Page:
Classic Songs of My Youth Revisited #29

New Order – “True Faith”

In the mid 1980s, the place to be on a Friday or Saturday night in St. Catharines, Ontario (should fate have marooned you there) was Club Henley. It was a dark cavernous space completely without any artistically meritorious design elements, but it was easily accessible, could hold a lot of people, and never, to my knowledge, turned anyone away at the door for lack of space.

It was also where I found myself in March 1985 at the end of a labour dispute that had stopped beer distribution in Ontario. Club Henley’s owners had crossed the U.S.-Canada border and stocked up on Genesee, which was pretty awful but (marginally) better than nothing at all. Late in the evening, word came that the strike was at an end, and good ol’ Canadian beer would be flowing again in a few days. Knowing they would never be able to sell the Genesee once a better option was available, the bar announced at around 11:00 p.m. that it was now going for half price, and then, at last call at 12:45 a.m., took the bold step of violating a few laws by telling us that “no one goes home until the Genny is gone!” The roar of approval was overstated, since it only took another hour to finish off what was left, but it was still a pretty awesome night.

Club Henley had a large dance floor, which was its biggest selling point for me and my friends, and they played a pretty decent mix of indie and alternative music that was mostly familiar from CFNY in Toronto, with bands like The Cure, Depeche Mode and Pet Shop Boys, plus pop hits like Dead or Alive’s “You Spin Me Round (Like A Record)”. I remember in particular Melle Mel’s “White Lines (Don’t Don’t Do It)” and Ministry’s “(Every Day Is) Halloween” getting lots of play, and the bar was still popular when Paul Lekakis’ “Boom Boom (Let’s Go Back to My Room)” (what was with all the brackets?) got to number 4 in Canada in June 1987. And, of course, they played a lot of New Order.

Most people weren’t taking New Order too seriously at that time: a guitar rock-loving friend renamed their 1987 double album “Substance” (which I owned on vinyl) by sticking “Lack of” at the beginning. They were a dance band, and generally seen as the lame descendant of the great Joy Division. It wasn’t the fault of New Order’s founding members that Ian Curtis had killed himself, and you certainly couldn’t blame them for pursuing a far less gloomy sound that would distinguish their new band from their old one. But dance music has always been treated as a lesser art by “serious” musicians, which is idiotic, because pretty much everyone loves to dance and helping people do that – while perhaps not as difficult to achieve as moving them to tears – is damned important, and brings a lot of joy into the world. And New Order were masters of that art.

Club Henley, over the 1984 to 1987 period when I was going there, had many New Order songs on its playlist: “Everything’s Gone Green”, “Temptation”, “Blue Monday” (easily the most acclaimed of their tunes), “ The Perfect Kiss”, “Shellshock”, “Bizarre Love Triangle”. I could be wrong about a few of these, but if Club Henley wasn’t playing them, they were definitely turning up at other bars I frequented in my early 20s. The band was at the top of a particular style of music aimed at a particular demographic at a particular moment in history, which I think is pretty impressive.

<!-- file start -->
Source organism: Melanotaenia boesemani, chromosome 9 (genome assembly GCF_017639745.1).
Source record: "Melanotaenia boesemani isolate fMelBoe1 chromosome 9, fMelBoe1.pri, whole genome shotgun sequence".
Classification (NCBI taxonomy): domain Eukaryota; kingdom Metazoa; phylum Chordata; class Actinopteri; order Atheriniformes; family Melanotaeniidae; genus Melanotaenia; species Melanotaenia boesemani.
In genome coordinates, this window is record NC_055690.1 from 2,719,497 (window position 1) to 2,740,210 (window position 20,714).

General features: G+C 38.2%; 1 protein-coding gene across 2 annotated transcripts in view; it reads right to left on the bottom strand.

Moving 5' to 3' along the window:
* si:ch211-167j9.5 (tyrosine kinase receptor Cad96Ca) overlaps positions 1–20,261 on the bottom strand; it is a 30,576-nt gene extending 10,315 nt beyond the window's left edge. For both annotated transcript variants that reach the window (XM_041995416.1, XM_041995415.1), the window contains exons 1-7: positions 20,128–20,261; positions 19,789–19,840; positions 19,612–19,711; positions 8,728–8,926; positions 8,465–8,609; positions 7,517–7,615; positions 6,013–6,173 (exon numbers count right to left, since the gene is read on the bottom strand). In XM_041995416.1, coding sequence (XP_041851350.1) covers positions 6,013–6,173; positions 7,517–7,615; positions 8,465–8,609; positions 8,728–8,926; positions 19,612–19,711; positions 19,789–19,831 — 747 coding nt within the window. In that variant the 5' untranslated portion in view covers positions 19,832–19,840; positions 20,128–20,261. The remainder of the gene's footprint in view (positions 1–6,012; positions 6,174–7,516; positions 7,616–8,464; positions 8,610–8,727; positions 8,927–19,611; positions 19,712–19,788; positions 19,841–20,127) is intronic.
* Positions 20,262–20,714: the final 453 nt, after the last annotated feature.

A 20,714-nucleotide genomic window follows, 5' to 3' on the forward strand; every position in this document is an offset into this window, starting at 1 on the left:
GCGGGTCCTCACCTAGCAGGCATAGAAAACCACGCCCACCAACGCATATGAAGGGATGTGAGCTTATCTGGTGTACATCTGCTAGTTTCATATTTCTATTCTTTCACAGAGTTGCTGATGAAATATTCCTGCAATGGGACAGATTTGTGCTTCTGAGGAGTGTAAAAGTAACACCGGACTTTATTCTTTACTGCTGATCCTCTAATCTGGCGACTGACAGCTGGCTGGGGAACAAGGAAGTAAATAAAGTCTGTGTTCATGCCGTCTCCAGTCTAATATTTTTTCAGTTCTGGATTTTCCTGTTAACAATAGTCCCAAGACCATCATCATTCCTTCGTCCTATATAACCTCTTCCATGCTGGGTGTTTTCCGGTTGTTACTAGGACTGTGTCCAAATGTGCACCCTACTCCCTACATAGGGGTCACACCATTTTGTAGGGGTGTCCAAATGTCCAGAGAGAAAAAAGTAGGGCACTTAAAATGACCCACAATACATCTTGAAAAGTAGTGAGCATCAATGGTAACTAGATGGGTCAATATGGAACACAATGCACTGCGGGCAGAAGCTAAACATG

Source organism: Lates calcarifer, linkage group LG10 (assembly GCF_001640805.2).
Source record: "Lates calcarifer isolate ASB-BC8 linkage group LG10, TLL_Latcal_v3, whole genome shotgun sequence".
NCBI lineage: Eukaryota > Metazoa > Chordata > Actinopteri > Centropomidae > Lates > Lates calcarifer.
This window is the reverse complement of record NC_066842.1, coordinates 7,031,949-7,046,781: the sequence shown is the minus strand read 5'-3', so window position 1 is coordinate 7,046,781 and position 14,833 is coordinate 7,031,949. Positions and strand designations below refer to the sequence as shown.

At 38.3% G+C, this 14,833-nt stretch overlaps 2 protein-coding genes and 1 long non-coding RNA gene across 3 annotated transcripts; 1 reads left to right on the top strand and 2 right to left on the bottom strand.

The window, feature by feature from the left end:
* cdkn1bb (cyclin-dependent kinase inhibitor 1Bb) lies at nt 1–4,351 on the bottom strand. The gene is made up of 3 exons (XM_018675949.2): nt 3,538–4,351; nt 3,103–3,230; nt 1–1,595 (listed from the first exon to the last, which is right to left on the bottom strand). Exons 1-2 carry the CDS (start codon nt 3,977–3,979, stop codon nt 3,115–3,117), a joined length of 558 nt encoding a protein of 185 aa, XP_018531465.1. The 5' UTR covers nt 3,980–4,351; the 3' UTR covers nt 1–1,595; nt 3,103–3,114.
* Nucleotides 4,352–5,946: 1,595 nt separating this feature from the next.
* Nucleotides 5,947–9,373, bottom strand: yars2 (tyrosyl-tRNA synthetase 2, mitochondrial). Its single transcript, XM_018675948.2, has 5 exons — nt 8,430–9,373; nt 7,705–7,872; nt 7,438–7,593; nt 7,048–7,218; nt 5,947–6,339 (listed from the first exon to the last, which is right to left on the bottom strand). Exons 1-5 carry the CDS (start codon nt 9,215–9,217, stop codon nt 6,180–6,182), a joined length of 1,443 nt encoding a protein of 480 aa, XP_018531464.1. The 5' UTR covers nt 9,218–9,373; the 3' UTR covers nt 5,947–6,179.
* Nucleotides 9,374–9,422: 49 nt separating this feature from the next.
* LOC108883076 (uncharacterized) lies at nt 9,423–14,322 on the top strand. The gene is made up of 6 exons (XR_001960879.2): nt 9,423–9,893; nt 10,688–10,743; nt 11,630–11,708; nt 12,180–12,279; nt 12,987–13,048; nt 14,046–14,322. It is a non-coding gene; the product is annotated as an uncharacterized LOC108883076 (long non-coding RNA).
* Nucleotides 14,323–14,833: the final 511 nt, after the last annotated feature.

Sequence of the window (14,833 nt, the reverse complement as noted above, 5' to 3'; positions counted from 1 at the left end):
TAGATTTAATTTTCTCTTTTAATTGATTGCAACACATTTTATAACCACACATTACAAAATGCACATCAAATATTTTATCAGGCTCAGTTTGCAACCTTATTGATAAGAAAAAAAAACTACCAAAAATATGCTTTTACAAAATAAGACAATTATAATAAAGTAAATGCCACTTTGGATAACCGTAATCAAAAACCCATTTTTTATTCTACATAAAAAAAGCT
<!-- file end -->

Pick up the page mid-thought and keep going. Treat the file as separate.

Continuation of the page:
But none of those songs were my favourite. My top pick was “True Faith”, and it’s this New Order tune that is on my favourite songs of all-time playlist. Why is that? Well, it makes me want to dance, but then so do the other songs listed above. But, unlike those other songs, the lyrics grabbed hold of me and expressed something I was struggling to make sense of in my own life. I was trying to live in two worlds at the time. On one side were my friends and the life we had, going to bars and generally being fun-seeking young adults. On the other was a spiritual need that was being satisfied in a rather extreme way and in which I was beginning to question the choices I had made that got me there. The title alone made me feel subversive when I played it, given my tenuous footing in a religion that liked to believe it alone possessed the Truth about God and all things faith-related. There’s a pull between a sort of despair in the verses (“Now I fear you’ve left me standing / In a world that’s so demanding”) and a slightly hopeful turn in the chorus (“My morning sun is the drug that brings me near / To the childhood I lost, replaced by fear”). I think the title settles the argument: the narrator is choosing to believe, choosing a hopeful path. I was less confident about my path, and by the time I walked away from the religion, most of my Club Henley era friends had already moved on, tired of waiting for me to decide who I was. I didn’t blame them: I was self aware enough to know I was not always an easy person to be around back then.

So the song is both a declaration of my liberation from (self-imposed) religious tyranny, but also a reminder of what I lost. That I almost always forget the sad part and just start bouncing around is a measure of its power. All music can take us back through time, and as I write this, the sad part is what I’m feeling, but I’m remembering the happy part, too, the part where I’m sweaty and singing along at the top of my lungs and carrying way too much alcohol in my veins and just being 21 or 22 and feeling like the night is never going to end and that the friends who I love (and, of course, never said that to) are the best friends anyone could ever have. And I was right. And so were you at your own Club Henley dancing to your own version of “True Faith”. I hope you managed it better than I did.

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